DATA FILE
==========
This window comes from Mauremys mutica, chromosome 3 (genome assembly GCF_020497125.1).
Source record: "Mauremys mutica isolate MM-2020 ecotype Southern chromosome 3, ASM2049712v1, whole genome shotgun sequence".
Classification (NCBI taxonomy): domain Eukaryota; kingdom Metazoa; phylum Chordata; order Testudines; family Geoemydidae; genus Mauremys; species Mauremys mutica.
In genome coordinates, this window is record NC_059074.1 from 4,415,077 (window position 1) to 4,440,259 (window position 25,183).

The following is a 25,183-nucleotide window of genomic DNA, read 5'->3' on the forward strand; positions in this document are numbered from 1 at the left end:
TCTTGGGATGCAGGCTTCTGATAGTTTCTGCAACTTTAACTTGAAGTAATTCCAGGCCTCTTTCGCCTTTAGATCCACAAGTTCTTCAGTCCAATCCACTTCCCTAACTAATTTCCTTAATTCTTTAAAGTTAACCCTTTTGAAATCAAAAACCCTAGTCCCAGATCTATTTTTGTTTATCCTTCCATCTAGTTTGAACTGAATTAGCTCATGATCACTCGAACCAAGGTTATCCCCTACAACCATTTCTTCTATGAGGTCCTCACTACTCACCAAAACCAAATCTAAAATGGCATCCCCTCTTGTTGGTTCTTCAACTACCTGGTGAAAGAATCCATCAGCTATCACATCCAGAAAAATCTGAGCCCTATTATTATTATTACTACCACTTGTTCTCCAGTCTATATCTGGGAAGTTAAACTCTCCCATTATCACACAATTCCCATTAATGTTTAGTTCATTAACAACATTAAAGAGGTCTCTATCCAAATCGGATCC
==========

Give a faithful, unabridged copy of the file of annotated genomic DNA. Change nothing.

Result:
This window comes from Mauremys mutica, chromosome 3 (genome assembly GCF_020497125.1).
Source record: "Mauremys mutica isolate MM-2020 ecotype Southern chromosome 3, ASM2049712v1, whole genome shotgun sequence".
Classification (NCBI taxonomy): domain Eukaryota; kingdom Metazoa; phylum Chordata; order Testudines; family Geoemydidae; genus Mauremys; species Mauremys mutica.
In genome coordinates, this window is record NC_059074.1 from 4,415,077 (window position 1) to 4,440,259 (window position 25,183).

The following is a 25,183-nucleotide window of genomic DNA, read 5'->3' on the forward strand; positions in this document are numbered from 1 at the left end:
TCTTGGGATGCAGGCTTCTGATAGTTTCTGCAACTTTAACTTGAAGTAATTCCAGGCCTCTTTCGCCTTTAGATCCACAAGTTCTTCAGTCCAATCCACTTCCCTAACTAATTTCCTTAATTCTTTAAAGTTAACCCTTTTGAAATCAAAAACCCTAGTCCCAGATCTATTTTTGTTTATCCTTCCATCTAGTTTGAACTGAATTAGCTCATGATCACTCGAACCAAGGTTATCCCCTACAACCATTTCTTCTATGAGGTCCTCACTACTCACCAAAACCAAATCTAAAATGGCATCCCCTCTTGTTGGTTCTTCAACTACCTGGTGAAAGAATCCATCAGCTATCACATCCAGAAAAATCTGAGCCCTATTATTATTATTACTACCACTTGTTCTCCAGTCTATATCTGGGAAGTTAAACTCTCCCATTATCACACAATTCCCATTAATGTTTAGTTCATTAACAACATTAAAGAGGTCTCTATCCAAATCGGATCC